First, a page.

With our wood collected and dropped off at the field we headed back for lunch and a siesta. I had an hours sleep and was a bit peeved to wake up to find a swarm of flies hovering overhead. They'd obviously been attracted by the smell of cow shit, sweat, and calf saliva all over me. Cristina's a lucky lady.

At 14:00 we headed back for another milking session which lasted 3 hours, after which Carlinho and I went about placing the posts for the circa into the field and ensuring that they lined up. All of this was done by eye which made it even more painstaking. Again, largely because I refused to wear my glasses. This was so painstaking in fact that we got to about halfway when Carlinho asked if we should go and have a drink at his friends farm (the same one who supplied us with the alcohol earlier). We got to the farm and he wasn't there so we helped ourselves in, had a bite to eat, and helped ourselves to some more cachaça. I thnk Carlinho decided to call it a day at this point as we didn't head back to the half built fence, but instead went fishing in the farmer's field. In total we caught two fish, but in the process I managed to break two fishing lines much to Carlinho's disappointment. It appears as though fishing isn't my strong point as we would have managed to double our catch otherwise.

As the winds signalled oncoming storm clouds we ran to the tractor and back to the house where after an evening meal I fell asleep. The first day at the farm was long, but wasn't as tiring as I had expected – I could imagine however that doing it day in and day out was what made it tiring. One thing was for sure however, I certainly wasn't a natural farmer!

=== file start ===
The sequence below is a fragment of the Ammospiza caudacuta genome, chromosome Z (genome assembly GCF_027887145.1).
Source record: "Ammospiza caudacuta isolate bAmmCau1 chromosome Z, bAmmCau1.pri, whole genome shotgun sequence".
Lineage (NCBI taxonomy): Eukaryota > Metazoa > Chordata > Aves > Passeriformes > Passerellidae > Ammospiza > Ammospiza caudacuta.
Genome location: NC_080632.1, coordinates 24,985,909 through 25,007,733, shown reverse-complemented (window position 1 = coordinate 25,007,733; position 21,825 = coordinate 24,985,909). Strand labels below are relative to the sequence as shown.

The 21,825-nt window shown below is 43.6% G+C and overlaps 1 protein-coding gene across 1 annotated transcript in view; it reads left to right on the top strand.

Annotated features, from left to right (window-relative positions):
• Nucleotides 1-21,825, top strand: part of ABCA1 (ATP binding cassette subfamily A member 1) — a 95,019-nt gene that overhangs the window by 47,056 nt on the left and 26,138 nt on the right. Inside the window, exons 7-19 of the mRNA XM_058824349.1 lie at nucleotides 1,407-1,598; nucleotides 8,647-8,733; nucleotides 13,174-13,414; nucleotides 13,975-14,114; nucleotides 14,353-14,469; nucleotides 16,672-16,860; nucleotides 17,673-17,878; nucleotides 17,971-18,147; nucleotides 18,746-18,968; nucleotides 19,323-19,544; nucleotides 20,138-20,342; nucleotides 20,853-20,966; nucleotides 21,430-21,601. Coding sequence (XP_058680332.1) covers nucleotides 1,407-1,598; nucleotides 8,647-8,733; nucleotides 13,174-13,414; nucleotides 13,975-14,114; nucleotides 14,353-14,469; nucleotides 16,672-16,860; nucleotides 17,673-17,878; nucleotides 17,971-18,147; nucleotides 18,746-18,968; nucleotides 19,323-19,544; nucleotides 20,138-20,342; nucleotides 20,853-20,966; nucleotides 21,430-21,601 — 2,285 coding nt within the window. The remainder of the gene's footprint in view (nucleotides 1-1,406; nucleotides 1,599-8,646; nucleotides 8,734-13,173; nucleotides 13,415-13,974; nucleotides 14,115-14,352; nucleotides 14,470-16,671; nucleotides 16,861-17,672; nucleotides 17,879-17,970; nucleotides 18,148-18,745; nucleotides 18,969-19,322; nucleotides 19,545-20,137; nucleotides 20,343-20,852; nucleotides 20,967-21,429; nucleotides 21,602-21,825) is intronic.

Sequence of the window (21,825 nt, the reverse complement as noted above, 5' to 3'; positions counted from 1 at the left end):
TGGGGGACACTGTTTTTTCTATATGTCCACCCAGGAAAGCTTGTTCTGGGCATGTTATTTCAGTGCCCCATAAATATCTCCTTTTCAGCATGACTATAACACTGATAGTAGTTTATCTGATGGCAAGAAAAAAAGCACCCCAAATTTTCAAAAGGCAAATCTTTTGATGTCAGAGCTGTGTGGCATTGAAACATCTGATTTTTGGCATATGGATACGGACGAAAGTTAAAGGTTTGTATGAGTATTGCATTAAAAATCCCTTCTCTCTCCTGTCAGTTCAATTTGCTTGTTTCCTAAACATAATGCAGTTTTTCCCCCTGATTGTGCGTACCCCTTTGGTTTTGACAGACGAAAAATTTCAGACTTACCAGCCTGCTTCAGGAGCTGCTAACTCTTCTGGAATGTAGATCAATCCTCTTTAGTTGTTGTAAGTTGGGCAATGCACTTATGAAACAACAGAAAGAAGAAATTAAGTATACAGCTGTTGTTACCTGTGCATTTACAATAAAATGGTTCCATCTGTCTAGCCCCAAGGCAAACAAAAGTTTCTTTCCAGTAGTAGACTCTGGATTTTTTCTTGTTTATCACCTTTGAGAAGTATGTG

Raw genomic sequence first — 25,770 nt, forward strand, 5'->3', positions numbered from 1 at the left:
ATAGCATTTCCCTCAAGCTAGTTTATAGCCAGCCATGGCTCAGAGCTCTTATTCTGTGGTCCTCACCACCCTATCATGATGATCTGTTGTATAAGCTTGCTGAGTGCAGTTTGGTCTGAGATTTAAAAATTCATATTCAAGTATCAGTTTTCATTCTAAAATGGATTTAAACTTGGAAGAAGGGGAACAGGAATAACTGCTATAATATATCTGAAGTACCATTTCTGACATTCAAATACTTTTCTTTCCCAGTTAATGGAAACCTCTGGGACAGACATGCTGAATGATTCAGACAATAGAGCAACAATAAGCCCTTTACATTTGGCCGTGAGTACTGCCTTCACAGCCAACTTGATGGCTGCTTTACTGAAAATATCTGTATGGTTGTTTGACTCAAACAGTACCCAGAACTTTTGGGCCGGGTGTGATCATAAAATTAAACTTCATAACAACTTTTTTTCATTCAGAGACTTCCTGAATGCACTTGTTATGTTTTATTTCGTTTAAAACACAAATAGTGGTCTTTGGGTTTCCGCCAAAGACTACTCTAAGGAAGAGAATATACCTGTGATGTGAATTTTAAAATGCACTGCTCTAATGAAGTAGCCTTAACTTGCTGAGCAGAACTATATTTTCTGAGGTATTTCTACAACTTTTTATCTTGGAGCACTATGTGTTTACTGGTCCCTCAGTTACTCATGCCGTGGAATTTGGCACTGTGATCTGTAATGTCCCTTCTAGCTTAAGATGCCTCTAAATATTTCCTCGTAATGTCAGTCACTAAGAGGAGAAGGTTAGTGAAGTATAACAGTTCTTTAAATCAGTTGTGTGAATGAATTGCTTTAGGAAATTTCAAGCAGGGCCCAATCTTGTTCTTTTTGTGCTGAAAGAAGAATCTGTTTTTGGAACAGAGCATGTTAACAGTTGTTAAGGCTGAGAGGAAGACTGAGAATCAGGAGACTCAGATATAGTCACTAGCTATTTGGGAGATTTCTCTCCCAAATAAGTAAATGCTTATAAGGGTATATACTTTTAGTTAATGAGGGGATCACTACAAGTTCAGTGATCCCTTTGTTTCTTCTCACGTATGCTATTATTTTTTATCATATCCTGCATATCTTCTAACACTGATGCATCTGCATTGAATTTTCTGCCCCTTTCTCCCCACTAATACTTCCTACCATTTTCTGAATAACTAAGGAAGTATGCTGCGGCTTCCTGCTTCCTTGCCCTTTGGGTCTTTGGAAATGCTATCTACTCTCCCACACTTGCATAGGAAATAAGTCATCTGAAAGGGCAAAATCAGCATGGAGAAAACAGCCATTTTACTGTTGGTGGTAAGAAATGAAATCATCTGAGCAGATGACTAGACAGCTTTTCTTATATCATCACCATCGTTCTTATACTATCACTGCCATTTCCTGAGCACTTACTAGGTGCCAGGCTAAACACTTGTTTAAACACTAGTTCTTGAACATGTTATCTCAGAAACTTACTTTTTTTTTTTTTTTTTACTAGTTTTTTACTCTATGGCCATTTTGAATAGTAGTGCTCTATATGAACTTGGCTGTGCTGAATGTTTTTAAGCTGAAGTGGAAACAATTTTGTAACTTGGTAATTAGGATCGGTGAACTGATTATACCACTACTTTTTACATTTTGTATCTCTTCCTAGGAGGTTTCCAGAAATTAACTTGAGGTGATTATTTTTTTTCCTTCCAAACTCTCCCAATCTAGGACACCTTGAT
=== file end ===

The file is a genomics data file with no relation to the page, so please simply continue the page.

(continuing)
Friday, 12 November 2010

Hunting frogs under a moonlit sky...

This is not an account of how I went hunting for people with berets holding racks of onions, but more an attempt to embrace that little part of me (my toe) with French heritage. So for those who have come to this page looking for racial slurs please move on.

After a long day of trying once again to register my visa (another eight hour round trip by car which I'm sure I'll elaborate on when it is a slow news day – the high point was seeing a Rhea by the road) there was nothing I wanted to do more than relax at home. However destiny had other plans and after a brief discussion with Cristina's brother (Ed Carlos) it was decided me and him would go 'fishing' for frogs - I was excited. After picking up a friend along the way (who I've met numerous times on my various trips here but can never quite remember his name. Lets call him the Frogfinder General) we went to pick up the bare essentials: